Seer's picture

"President Obama's economic policy is an utter train wreck"

Psst!  Look around the rest of the PLANET and you'll see that it's the same.  Just thought that you might want to expand your view a bit...

Speaking of dismal growth, WTF would it make sense, then, to make more oil available*?  People are fucking broke and in debt (and, well, all because Obama did something or other- I think he was also involved in decoupling the USD from gold and helping open up the exporting of jobs to China).

* Unless, that is, you are Haliburton or the Canadian govt (and oil business).

I'm NOT a supporter of Buffett OR Obama (or any politician/govt).

Matt's picture

The oil situation is really quite a predicament. If the price goes too high, consumption drops. If the price goes too low, CapEx investment shuts down, and then later on the price will climb, resulting in less consumption. 

It's going to take a few years for people to adapt and prepare for $200, or even $500 barrels of oil.

Seer's picture

Matt, the clear take-away is that we will have to, eventually, adjust to less oil/energy.  I always caution about pricing things as it's really about affordability: $30/bbl oil is still out of the reach of the majority of humans on the planet.

Matt's picture

A barrel of oil is approximately equal to 1-man-year of hard labour, working 10 hours per day, 6 days per week, 52 weeks burning 3500 calories per day.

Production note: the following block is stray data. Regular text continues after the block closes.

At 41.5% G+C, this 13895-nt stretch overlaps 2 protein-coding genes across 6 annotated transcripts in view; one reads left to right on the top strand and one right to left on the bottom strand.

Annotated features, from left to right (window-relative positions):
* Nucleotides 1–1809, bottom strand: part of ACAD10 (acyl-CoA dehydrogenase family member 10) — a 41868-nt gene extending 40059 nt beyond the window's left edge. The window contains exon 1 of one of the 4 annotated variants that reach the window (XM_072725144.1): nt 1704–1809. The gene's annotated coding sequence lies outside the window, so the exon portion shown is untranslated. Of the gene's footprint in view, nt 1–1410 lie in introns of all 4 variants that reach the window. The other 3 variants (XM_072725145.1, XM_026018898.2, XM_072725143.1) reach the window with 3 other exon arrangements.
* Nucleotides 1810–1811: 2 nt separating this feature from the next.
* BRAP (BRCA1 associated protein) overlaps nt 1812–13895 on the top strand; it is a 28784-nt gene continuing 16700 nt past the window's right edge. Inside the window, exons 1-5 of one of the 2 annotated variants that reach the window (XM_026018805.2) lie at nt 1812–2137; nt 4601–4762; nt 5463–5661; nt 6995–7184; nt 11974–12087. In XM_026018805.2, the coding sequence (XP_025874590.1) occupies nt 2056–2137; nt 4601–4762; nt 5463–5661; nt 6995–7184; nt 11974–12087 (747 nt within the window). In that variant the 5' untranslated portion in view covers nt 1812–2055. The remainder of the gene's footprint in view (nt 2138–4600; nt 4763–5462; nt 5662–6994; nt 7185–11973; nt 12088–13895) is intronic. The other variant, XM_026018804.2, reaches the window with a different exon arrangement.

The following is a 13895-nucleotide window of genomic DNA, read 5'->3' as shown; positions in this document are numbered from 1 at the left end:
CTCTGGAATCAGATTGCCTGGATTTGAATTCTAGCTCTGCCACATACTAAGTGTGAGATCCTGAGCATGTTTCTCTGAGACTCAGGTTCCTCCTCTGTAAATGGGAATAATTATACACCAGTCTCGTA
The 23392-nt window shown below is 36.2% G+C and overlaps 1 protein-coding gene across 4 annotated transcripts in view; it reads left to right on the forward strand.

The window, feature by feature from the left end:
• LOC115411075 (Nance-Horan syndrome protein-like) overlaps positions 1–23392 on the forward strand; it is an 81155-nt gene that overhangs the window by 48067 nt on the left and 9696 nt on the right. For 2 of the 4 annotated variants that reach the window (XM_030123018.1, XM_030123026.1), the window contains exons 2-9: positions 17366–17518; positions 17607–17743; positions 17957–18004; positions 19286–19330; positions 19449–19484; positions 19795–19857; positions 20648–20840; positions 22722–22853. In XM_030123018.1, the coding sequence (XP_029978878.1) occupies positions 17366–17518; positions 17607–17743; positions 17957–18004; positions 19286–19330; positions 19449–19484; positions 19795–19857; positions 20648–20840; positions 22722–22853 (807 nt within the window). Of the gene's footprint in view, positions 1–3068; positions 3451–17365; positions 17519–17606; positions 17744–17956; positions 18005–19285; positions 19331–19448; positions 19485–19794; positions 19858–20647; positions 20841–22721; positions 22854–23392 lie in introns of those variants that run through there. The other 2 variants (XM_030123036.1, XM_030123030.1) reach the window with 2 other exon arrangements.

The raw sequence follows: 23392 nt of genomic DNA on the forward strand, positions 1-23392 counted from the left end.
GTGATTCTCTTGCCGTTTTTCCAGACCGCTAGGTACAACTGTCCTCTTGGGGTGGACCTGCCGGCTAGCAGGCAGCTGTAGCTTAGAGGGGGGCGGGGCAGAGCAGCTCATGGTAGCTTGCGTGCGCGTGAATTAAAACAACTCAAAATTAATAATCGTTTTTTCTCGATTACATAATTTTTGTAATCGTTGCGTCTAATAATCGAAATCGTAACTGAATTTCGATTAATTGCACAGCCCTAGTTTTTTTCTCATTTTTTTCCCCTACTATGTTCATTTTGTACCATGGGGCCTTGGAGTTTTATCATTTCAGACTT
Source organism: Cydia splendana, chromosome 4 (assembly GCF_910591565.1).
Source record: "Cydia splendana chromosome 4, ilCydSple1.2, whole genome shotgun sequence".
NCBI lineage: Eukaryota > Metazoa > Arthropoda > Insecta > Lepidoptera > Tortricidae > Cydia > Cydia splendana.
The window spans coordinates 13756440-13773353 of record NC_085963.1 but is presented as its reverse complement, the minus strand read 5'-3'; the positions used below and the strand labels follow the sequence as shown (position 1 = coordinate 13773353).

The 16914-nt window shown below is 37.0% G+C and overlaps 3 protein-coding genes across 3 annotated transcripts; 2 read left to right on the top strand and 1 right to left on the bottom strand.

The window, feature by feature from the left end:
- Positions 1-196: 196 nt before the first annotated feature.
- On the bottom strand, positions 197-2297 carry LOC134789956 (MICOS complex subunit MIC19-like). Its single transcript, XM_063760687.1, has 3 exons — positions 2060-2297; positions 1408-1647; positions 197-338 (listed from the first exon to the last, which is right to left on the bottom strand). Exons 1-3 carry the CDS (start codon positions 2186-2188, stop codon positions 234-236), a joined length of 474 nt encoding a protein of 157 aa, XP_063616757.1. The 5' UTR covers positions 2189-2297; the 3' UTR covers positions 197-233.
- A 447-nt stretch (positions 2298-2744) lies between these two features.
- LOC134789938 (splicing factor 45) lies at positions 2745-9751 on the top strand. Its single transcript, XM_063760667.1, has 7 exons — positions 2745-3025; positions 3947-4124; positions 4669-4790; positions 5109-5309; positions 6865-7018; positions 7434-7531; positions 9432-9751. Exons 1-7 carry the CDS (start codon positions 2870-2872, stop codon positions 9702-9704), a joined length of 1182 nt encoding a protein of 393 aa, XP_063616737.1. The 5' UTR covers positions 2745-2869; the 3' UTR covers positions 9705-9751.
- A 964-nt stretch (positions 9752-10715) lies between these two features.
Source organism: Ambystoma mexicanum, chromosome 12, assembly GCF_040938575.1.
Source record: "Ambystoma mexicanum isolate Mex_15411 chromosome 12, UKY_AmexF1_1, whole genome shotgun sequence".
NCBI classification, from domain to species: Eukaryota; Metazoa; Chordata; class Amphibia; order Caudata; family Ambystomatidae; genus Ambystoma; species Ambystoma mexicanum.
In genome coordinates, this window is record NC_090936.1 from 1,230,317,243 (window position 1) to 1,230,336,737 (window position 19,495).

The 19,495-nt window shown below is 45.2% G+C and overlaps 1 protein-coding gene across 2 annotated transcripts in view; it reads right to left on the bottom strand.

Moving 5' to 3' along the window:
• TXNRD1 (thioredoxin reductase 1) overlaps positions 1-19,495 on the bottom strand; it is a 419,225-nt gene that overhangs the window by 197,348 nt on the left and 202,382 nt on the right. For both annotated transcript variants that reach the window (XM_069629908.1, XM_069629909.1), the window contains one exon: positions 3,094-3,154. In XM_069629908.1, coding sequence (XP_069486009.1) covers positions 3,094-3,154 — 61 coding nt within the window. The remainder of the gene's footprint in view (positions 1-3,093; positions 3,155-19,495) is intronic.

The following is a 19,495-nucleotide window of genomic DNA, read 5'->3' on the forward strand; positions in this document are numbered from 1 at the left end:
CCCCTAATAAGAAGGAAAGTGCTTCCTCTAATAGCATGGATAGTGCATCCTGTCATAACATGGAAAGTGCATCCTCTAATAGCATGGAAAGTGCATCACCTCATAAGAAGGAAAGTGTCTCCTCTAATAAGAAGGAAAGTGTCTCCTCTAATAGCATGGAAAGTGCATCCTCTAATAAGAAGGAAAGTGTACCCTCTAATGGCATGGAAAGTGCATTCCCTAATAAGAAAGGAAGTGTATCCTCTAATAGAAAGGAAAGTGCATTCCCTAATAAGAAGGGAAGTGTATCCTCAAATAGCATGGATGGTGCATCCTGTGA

There are definitely people who, if they could get the credit, could really make use of even a gallon of gasoline and make a pretty substantial return, particularly subsistance farmers. On the other hand, there are lots of cruise ships, jetliners and commuters out there, too.

Canadian Dirtlump's picture

Meanwhile oil has been rangebound for what 2 years? Screaming about apocalyptic oil prices has been like austin powers screaming at the steamroller coming at him at .2 miles per hour.

Seer's picture

Yes.

And, unfortunately, we seem to not so good at actually identifying what the problem really is...

666's picture

Is this an accident or deliberate act? whenever Keystone is mentioned in the MSM, an oil train seems to derail and burn shortly thereafter.

Seer's picture

Well, you know, they'd never stop talking about something if it meant that it would be good for "us" (rather than their paymasters) :-)

CrashisOptimistic's picture

"boom" means lots of people are getting paid to scurry about.

What I am referring to is not distillate, but condensate.

The measurement of oil is API degrees.  Bakken averages 39, which WTI's avg, but it's not a comprehensive measure.  It gets to 39 with constituent parts lacking some important things.